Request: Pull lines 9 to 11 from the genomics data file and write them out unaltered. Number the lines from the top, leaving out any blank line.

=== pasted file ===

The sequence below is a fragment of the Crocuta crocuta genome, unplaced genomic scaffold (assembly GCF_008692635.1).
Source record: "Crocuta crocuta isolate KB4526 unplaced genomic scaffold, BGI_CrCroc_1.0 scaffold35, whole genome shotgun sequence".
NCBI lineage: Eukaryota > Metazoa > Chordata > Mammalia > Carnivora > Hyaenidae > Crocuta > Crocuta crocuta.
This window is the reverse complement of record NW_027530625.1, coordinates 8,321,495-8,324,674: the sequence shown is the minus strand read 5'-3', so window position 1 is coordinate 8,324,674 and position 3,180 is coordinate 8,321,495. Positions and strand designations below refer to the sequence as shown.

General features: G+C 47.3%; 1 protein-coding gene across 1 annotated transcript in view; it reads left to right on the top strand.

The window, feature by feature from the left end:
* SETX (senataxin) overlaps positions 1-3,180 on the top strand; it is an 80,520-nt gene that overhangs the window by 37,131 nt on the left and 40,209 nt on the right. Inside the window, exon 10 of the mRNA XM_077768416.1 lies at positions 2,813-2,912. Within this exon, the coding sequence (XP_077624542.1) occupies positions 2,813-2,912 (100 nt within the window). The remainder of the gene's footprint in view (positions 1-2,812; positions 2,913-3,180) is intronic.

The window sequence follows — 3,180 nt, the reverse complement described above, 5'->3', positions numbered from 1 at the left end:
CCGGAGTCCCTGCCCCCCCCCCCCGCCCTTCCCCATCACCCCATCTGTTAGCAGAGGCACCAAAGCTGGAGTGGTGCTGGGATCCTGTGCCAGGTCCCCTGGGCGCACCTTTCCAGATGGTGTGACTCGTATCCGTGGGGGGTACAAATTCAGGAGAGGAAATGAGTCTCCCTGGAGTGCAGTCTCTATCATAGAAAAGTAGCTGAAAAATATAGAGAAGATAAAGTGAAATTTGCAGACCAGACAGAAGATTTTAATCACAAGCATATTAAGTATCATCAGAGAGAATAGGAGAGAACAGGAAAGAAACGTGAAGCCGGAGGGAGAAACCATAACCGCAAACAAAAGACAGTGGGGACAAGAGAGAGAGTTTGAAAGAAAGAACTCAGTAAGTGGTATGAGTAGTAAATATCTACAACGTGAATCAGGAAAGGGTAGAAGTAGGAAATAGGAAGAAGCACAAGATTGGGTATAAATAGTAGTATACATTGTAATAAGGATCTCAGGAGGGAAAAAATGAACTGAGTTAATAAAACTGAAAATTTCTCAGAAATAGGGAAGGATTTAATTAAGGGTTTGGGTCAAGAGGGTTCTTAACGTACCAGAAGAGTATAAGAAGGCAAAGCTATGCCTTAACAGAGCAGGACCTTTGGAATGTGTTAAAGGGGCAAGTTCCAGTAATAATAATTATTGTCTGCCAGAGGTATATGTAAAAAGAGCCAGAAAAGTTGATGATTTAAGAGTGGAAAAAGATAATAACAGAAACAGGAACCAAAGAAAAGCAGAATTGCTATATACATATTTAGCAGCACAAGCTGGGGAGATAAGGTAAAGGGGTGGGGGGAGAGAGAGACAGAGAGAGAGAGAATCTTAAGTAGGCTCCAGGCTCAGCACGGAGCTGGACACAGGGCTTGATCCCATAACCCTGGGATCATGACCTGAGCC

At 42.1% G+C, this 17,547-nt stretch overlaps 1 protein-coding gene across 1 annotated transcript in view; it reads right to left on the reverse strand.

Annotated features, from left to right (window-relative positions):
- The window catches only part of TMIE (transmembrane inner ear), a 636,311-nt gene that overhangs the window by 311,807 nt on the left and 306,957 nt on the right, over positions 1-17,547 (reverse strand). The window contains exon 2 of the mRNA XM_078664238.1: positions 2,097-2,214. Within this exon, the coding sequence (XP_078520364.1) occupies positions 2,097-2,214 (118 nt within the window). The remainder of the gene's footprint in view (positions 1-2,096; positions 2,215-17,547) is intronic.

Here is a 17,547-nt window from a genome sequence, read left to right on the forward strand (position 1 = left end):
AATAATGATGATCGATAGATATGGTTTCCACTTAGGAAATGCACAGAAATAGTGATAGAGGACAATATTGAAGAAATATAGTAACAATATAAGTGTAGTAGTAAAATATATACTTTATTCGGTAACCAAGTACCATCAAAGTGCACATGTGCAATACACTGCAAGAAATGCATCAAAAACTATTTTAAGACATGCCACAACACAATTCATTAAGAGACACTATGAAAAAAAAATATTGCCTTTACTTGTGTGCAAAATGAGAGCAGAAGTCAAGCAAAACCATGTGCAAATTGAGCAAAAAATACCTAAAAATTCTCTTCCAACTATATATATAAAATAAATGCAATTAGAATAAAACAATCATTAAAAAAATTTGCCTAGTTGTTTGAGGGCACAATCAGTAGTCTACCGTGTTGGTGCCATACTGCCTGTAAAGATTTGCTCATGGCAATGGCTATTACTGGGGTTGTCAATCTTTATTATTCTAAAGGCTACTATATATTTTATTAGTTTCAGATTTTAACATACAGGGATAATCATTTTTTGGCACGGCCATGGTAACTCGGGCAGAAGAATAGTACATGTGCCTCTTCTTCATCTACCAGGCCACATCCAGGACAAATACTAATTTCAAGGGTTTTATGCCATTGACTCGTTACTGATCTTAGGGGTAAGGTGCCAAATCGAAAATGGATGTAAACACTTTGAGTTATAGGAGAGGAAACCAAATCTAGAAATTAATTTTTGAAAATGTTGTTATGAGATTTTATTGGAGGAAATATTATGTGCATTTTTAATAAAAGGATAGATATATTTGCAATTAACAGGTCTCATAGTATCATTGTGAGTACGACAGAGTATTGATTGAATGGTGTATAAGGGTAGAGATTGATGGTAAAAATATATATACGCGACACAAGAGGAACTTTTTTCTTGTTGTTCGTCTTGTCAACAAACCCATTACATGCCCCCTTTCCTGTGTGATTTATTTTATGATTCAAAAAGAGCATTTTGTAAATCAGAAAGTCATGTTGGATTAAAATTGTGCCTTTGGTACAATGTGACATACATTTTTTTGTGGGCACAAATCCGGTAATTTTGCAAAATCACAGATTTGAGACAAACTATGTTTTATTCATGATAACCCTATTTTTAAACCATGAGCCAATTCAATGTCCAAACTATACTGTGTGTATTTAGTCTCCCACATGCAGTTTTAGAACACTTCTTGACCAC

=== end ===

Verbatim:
CCGGAGTCCCTGCCCCCCCCCCCCGCCCTTCCCCATCACCCCATCTGTTAGCAGAGGCACCAAAGCTGGAGTGGTGCTGGGATCCTGTGCCAGGTCCCCTGGGCGCACCTTTCCAGATGGTGTGACTCGTATCCGTGGGGGGTACAAATTCAGGAGAGGAAATGAGTCTCCCTGGAGTGCAGTCTCTATCATAGAAAAGTAGCTGAAAAATATAGAGAAGATAAAGTGAAATTTGCAGACCAGACAGAAGATTTTAATCACAAGCATATTAAGTATCATCAGAGAGAATAGGAGAGAACAGGAAAGAAACGTGAAGCCGGAGGGAGAAACCATAACCGCAAACAAAAGACAGTGGGGACAAGAGAGAGAGTTTGAAAGAAAGAACTCAGTAAGTGGTATGAGTAGTAAATATCTACAACGTGAATCAGGAAAGGGTAGAAGTAGGAAATAGGAAGAAGCACAAGATTGGGTATAAATAGTAGTATACATTGTAATAAGGATCTCAGGAGGGAAAAAATGAACTGAGTTAATAAAACTGAAAATTTCTCAGAAATAGGGAAGGATTTAATTAAGGGTTTGGGTCAAGAGGGTTCTTAACGTACCAGAAGAGTATAAGAAGGCAAAGCTATGCCTTAACAGAGCAGGACCTTTGGAATGTGTTAAAGGGGCAAGTTCCAGTAATAATAATTATTGTCTGCCAGAGGTATATGTAAAAAGAGCCAGAAAAGTTGATGATTTAAGAGTGGAAAAAGATAATAACAGAAACAGGAACCAAAGAAAAGCAGAATTGCTATATACATATTTAGCAGCACAAGCTGGGGAGATAAGGTAAAGGGGTGGGGGGAGAGAGAGACAGAGAGAGAGAGAATCTTAAGTAGGCTCCAGGCTCAGCACGGAGCTGGACACAGGGCTTGATCCCATAACCCTGGGATCATGACCTGAGCC

At 42.1% G+C, this 17,547-nt stretch overlaps 1 protein-coding gene across 1 annotated transcript in view; it reads right to left on the reverse strand.

Annotated features, from left to right (window-relative positions):